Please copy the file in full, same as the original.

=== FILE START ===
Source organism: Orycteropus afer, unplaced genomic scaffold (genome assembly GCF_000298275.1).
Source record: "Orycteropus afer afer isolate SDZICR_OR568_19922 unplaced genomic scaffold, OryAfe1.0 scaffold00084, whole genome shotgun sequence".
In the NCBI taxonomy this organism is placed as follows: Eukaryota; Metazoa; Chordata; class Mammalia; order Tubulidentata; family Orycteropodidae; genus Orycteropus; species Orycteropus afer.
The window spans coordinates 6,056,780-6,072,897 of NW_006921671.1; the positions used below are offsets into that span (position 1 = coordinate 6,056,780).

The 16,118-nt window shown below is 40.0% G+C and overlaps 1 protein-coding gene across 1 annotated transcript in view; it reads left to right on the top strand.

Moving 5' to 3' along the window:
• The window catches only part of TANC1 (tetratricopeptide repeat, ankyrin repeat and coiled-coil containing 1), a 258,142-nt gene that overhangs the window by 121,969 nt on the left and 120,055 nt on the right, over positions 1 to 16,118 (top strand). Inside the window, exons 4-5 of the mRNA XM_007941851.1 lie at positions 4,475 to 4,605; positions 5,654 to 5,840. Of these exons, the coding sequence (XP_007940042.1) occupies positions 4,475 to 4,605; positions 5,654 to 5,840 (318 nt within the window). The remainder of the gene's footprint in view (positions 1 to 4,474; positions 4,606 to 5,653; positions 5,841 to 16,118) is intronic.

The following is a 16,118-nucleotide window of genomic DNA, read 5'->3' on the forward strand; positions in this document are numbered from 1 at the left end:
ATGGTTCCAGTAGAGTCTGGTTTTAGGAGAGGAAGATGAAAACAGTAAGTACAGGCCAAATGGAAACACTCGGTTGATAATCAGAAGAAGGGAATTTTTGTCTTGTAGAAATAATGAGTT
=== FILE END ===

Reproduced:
Source organism: Orycteropus afer, unplaced genomic scaffold (genome assembly GCF_000298275.1).
Source record: "Orycteropus afer afer isolate SDZICR_OR568_19922 unplaced genomic scaffold, OryAfe1.0 scaffold00084, whole genome shotgun sequence".
In the NCBI taxonomy this organism is placed as follows: Eukaryota; Metazoa; Chordata; class Mammalia; order Tubulidentata; family Orycteropodidae; genus Orycteropus; species Orycteropus afer.
The window spans coordinates 6,056,780-6,072,897 of NW_006921671.1; the positions used below are offsets into that span (position 1 = coordinate 6,056,780).

The 16,118-nt window shown below is 40.0% G+C and overlaps 1 protein-coding gene across 1 annotated transcript in view; it reads left to right on the top strand.

Moving 5' to 3' along the window:
• The window catches only part of TANC1 (tetratricopeptide repeat, ankyrin repeat and coiled-coil containing 1), a 258,142-nt gene that overhangs the window by 121,969 nt on the left and 120,055 nt on the right, over positions 1 to 16,118 (top strand). Inside the window, exons 4-5 of the mRNA XM_007941851.1 lie at positions 4,475 to 4,605; positions 5,654 to 5,840. Of these exons, the coding sequence (XP_007940042.1) occupies positions 4,475 to 4,605; positions 5,654 to 5,840 (318 nt within the window). The remainder of the gene's footprint in view (positions 1 to 4,474; positions 4,606 to 5,653; positions 5,841 to 16,118) is intronic.

The following is a 16,118-nucleotide window of genomic DNA, read 5'->3' on the forward strand; positions in this document are numbered from 1 at the left end:
ATGGTTCCAGTAGAGTCTGGTTTTAGGAGAGGAAGATGAAAACAGTAAGTACAGGCCAAATGGAAACACTCGGTTGATAATCAGAAGAAGGGAATTTTTGTCTTGTAGAAATAATGAGTT